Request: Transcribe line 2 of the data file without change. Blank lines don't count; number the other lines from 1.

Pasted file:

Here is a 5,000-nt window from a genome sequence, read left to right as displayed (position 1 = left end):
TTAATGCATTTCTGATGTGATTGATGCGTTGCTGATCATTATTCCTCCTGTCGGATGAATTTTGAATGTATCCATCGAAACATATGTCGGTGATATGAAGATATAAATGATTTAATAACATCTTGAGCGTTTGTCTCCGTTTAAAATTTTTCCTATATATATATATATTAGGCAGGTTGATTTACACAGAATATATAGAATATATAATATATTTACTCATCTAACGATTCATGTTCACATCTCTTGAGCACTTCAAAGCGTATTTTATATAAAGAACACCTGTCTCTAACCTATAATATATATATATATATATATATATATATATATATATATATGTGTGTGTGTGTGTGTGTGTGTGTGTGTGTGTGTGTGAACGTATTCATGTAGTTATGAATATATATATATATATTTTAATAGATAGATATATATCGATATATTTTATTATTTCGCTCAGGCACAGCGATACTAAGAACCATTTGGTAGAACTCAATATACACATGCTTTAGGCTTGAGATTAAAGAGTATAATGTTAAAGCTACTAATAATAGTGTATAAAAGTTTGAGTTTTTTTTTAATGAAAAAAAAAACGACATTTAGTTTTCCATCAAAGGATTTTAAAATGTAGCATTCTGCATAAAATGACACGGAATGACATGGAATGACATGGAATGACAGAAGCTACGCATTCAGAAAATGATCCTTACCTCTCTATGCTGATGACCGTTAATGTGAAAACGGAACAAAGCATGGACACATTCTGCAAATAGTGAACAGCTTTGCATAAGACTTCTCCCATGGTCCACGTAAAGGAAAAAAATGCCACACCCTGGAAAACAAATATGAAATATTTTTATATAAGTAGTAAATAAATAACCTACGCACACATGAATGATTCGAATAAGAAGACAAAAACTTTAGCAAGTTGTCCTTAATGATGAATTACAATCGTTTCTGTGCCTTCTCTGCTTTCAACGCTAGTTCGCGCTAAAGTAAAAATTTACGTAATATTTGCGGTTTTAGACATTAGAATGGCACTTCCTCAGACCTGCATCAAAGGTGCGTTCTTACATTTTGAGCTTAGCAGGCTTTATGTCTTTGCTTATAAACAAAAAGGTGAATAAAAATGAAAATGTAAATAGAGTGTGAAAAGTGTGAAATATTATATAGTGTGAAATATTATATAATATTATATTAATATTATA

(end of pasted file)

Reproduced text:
TTAATGCATTTCTGATGTGATTGATGCGTTGCTGATCATTATTCCTCCTGTCGGATGAATTTTGAATGTATCCATCGAAACATATGTCGGTGATATGAAGATATAAATGATTTAATAACATCTTGAGCGTTTGTCTCCGTTTAAAATTTTTCCTATATATATATATATTAGGCAGGTTGATTTACACAGAATATATAGAATATATAATATATTTACTCATCTAACGATTCATGTTCACATCTCTTGAGCACTTCAAAGCGTATTTTATATAAAGAACACCTGTCTCTAACCTATAATATATATATATATATATATATATATATATATATATATATGTGTGTGTGTGTGTGTGTGTGTGTGTGTGTGTGTGTGAACGTATTCATGTAGTTATGAATATATATATATATATTTTAATAGATAGATATATATCGATATATTTTATTATTTCGCTCAGGCACAGCGATACTAAGAACCATTTGGTAGAACTCAATATACACATGCTTTAGGCTTGAGATTAAAGAGTATAATGTTAAAGCTACTAATAATAGTGTATAAAAGTTTGAGTTTTTTTTTAATGAAAAAAAAAACGACATTTAGTTTTCCATCAAAGGATTTTAAAATGTAGCATTCTGCATAAAATGACACGGAATGACATGGAATGACATGGAATGACAGAAGCTACGCATTCAGAAAATGATCCTTACCTCTCTATGCTGATGACCGTTAATGTGAAAACGGAACAAAGCATGGACACATTCTGCAAATAGTGAACAGCTTTGCATAAGACTTCTCCCATGGTCCACGTAAAGGAAAAAAATGCCACACCCTGGAAAACAAATATGAAATATTTTTATATAAGTAGTAAATAAATAACCTACGCACACATGAATGATTCGAATAAGAAGACAAAAACTTTAGCAAGTTGTCCTTAATGATGAATTACAATCGTTTCTGTGCCTTCTCTGCTTTCAACGCTAGTTCGCGCTAAAGTAAAAATTTACGTAATATTTGCGGTTTTAGACATTAGAATGGCACTTCCTCAGACCTGCATCAAAGGTGCGTTCTTACATTTTGAGCTTAGCAGGCTTTATGTCTTTGCTTATAAACAAAAAGGTGAATAAAAATGAAAATGTAAATAGAGTGTGAAAAGTGTGAAATATTATATAGTGTGAAATATTATATAATATTATATTAATATTATA